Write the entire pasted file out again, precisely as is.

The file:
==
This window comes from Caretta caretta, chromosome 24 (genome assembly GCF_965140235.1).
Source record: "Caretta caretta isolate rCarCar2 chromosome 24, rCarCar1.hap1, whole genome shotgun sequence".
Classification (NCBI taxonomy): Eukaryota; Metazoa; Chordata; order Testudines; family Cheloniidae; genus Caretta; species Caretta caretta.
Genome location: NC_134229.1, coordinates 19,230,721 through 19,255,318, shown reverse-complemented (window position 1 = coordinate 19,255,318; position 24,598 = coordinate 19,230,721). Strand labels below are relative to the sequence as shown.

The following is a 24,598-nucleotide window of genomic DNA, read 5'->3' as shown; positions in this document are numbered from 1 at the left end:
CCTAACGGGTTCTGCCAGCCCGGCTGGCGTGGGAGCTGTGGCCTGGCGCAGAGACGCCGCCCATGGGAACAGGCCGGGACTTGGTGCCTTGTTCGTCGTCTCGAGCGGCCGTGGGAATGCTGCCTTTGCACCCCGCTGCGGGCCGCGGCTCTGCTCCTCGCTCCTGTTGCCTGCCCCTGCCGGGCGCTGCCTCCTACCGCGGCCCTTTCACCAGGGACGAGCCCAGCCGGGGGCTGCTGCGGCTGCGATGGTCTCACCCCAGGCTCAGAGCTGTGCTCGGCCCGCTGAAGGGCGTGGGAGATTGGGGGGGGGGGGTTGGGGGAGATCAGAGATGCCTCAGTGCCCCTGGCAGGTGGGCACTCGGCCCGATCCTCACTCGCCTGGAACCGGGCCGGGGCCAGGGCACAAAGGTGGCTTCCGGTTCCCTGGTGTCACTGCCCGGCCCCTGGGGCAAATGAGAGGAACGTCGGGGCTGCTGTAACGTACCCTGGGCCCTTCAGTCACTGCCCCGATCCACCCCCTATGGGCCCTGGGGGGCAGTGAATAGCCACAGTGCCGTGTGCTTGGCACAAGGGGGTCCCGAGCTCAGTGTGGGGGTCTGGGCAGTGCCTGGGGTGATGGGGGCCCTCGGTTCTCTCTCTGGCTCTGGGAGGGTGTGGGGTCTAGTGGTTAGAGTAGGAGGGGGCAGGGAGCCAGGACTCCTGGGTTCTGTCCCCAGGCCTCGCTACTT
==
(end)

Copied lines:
This window comes from Caretta caretta, chromosome 24 (genome assembly GCF_965140235.1).
Source record: "Caretta caretta isolate rCarCar2 chromosome 24, rCarCar1.hap1, whole genome shotgun sequence".
Classification (NCBI taxonomy): Eukaryota; Metazoa; Chordata; order Testudines; family Cheloniidae; genus Caretta; species Caretta caretta.
Genome location: NC_134229.1, coordinates 19,230,721 through 19,255,318, shown reverse-complemented (window position 1 = coordinate 19,255,318; position 24,598 = coordinate 19,230,721). Strand labels below are relative to the sequence as shown.

The following is a 24,598-nucleotide window of genomic DNA, read 5'->3' as shown; positions in this document are numbered from 1 at the left end:
CCTAACGGGTTCTGCCAGCCCGGCTGGCGTGGGAGCTGTGGCCTGGCGCAGAGACGCCGCCCATGGGAACAGGCCGGGACTTGGTGCCTTGTTCGTCGTCTCGAGCGGCCGTGGGAATGCTGCCTTTGCACCCCGCTGCGGGCCGCGGCTCTGCTCCTCGCTCCTGTTGCCTGCCCCTGCCGGGCGCTGCCTCCTACCGCGGCCCTTTCACCAGGGACGAGCCCAGCCGGGGGCTGCTGCGGCTGCGATGGTCTCACCCCAGGCTCAGAGCTGTGCTCGGCCCGCTGAAGGGCGTGGGAGATTGGGGGGGGGGGGTTGGGGGAGATCAGAGATGCCTCAGTGCCCCTGGCAGGTGGGCACTCGGCCCGATCCTCACTCGCCTGGAACCGGGCCGGGGCCAGGGCACAAAGGTGGCTTCCGGTTCCCTGGTGTCACTGCCCGGCCCCTGGGGCAAATGAGAGGAACGTCGGGGCTGCTGTAACGTACCCTGGGCCCTTCAGTCACTGCCCCGATCCACCCCCTATGGGCCCTGGGGGGCAGTGAATAGCCACAGTGCCGTGTGCTTGGCACAAGGGGGTCCCGAGCTCAGTGTGGGGGTCTGGGCAGTGCCTGGGGTGATGGGGGCCCTCGGTTCTCTCTCTGGCTCTGGGAGGGTGTGGGGTCTAGTGGTTAGAGTAGGAGGGGGCAGGGAGCCAGGACTCCTGGGTTCTGTCCCCAGGCCTCGCTACTT